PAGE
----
Disclaimer: I do not own any of these characters, as they belong to Marvel. Also, this may not be exactly accurate with the timeline, as I have adjusted certain events for this story.
The world is not fair. That was one of the first lessons that Tony ever learned. Seriously, it was as if his father had whispered it in his ear every night. Of course, there was no need to be that blunt. Tony could see it clearly enough when his mother had tucked him in, promising him that his father would be back tomorrow. Always tomorrow.
Why? But he had kept that part to himself, instead only smiling for her. And if his heart was a little tougher, and his walls built up a little higher, well she was none the wiser to it.
People would always look at him, at the long hours Tony spent locked away, trying to make his ideas a reality, but none of them would truly observe. Because if they did, they would see the calluses that had been there for years, the faraway look in his eyes. They might realize that his movements were smooth not because he was graceful (as far from it as possible actually), but from years of practice.
But nobody sees it, because no one cares long enough to observe. And so little by little, the hours build up. And little by little, he finds his home in the wires and panels of the machines he builds. Tony really likes them though, likes them for their definite answers and reliability. They become part of him, as much a part of him as the face and hair and eyes that stare at him from the mirror. As much a part of him as the genes in his cells. In fact they are almost more than a part of him as he can trust them more than any human alive. And in a world full of machines, who can argue that they aren’t more reliable than people?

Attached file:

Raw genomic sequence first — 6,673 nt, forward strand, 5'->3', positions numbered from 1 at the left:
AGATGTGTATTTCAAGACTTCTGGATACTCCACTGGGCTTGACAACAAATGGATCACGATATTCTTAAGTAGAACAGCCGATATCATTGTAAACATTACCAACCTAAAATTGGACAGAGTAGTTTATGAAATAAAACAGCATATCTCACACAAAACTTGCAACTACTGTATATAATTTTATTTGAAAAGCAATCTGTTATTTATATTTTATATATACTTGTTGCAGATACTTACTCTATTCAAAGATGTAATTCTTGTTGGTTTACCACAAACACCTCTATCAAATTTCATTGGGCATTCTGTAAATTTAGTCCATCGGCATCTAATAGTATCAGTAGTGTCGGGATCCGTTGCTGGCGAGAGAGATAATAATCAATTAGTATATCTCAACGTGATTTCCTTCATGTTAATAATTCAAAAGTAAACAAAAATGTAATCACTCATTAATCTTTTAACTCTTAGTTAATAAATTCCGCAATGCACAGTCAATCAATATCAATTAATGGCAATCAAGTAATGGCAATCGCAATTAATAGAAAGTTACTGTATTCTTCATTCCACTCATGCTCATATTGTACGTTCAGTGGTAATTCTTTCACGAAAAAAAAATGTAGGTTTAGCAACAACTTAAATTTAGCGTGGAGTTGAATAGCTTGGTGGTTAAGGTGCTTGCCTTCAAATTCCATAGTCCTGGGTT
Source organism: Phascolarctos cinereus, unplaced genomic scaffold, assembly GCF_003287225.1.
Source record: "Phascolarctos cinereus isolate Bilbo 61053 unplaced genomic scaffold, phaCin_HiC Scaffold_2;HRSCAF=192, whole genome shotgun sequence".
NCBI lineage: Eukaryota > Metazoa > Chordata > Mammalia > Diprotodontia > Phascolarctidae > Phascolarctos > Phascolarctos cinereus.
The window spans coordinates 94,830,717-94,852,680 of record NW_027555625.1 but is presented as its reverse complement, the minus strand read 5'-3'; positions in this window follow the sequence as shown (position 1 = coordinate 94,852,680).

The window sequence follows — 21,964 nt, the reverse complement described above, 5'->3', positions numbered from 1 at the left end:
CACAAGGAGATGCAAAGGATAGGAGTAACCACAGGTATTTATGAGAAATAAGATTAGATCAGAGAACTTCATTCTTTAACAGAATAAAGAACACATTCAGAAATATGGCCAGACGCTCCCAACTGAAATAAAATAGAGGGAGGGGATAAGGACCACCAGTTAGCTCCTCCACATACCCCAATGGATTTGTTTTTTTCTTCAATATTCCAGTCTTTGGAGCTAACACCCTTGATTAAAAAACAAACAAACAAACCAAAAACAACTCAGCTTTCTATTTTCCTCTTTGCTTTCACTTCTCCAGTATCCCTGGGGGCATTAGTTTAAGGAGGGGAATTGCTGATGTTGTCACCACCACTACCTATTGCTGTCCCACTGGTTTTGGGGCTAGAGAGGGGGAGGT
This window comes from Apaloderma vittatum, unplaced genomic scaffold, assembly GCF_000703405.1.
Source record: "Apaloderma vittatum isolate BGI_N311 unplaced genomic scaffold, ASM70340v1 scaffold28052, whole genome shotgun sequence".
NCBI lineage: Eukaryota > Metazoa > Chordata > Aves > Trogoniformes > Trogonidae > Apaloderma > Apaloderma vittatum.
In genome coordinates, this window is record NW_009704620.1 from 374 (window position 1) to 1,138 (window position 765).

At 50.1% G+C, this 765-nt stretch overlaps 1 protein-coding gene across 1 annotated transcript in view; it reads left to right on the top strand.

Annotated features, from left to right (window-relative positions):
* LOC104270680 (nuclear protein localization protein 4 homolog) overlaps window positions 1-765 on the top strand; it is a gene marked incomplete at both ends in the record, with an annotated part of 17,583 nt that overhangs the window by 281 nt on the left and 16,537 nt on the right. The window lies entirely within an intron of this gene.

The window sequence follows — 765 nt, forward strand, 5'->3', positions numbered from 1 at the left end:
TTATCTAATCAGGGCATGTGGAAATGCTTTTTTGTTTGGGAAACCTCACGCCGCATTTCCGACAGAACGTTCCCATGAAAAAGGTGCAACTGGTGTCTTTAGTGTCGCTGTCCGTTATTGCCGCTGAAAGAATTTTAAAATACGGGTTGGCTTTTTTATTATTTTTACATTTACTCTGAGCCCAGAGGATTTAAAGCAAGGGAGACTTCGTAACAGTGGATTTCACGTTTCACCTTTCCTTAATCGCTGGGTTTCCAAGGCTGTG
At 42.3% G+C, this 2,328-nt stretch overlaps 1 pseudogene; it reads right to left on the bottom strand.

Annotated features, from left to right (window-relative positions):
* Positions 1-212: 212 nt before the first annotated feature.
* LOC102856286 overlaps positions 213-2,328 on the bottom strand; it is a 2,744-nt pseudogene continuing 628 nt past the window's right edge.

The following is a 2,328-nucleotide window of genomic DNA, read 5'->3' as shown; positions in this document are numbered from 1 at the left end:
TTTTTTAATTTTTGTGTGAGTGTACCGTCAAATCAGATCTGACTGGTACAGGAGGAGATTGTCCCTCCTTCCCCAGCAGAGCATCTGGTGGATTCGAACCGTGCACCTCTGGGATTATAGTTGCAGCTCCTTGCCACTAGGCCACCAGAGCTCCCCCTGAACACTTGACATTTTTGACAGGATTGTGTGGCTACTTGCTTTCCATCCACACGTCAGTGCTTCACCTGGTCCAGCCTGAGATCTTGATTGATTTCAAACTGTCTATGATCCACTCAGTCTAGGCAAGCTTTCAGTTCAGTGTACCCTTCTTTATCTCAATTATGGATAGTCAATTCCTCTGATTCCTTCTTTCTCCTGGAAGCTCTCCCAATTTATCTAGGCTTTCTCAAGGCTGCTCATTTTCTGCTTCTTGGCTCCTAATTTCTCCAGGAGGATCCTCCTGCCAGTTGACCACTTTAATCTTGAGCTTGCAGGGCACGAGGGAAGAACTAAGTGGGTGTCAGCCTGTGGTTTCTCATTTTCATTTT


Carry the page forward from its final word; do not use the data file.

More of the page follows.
And his mother never notices that it had started around the time Tony realized that his father was a very busy man, and didn’t have time to read to him or play ball with him. Well, she doesn’t say anything anyways. But it was fine, because Tony had his mind and his machines and he didn’t need anyone to tell him good night.
Maybe for some, leaving home to go to school is terrifying. But for Tony, it was like a breath of fresh air. Because acting had always been rather natural to him. And in the social environment, he excelled.
Between his tedious classes, the maps and blueprints of his mind, and the facade of a crowd pleaser (or arrogant rich boy, whichever you prefer), he had his work cut out for himself. And when Tony lay in his dorm room at night, he did not think about his silent phone or the quiet night air closing in on him. He did not. Because Tony’s mind worked best alone.
By the time Tony had left boarding school, the novelty of the spotlight had worn off, but he kept it up anyway. Perhaps he was trying to hide something behind it, though he had no idea what. Tony had long given up the hope that his father looked his way when he did something. It had died when he made his first robot.
And as the years went on, Tony found that adding a biting insult or sarcastic comment helped when he just wanted the silence. Helped when his mind overloaded and thoughts imploded inward, and his head was a mess of numbers and he just couldn’t think. Helped when he found out his closest friend had joined the military. Helped when he got the call from the hospital that his parents had gotten in a car accident. When Tony realized that he was now the CEO of his father’s business.
Well, maybe they didn’t always work (but no one would ever hear him admit that), but they worked every time it mattered.
Tony is not an easy person to get along with. And he knows that. In fact, he makes an effort to let everyone around him know. Why? Because it honestly makes his life easier. With no one to bother him, he can focus on his next idea, his next creation. And, for a while, this works. He purposely doesn’t think about Afghanistan.
He purposely doesn’t think about how being alone that time didn’t help him at all. That maybe having someone with him when he demonstrated his tech to the military could have changed the horrible events that came after. Or about the desperation that drove him to build what might be his greatest creation, the Iron Man suit out of a box of scraps in a cave. But what Tony does think is the fact that the event had only proved what he had always known. That the only person he could truly count on was himself. Because it was his own ingenuity that had managed to him out of there.
Of course being involved with S.H.I.E.L.D. changed everything.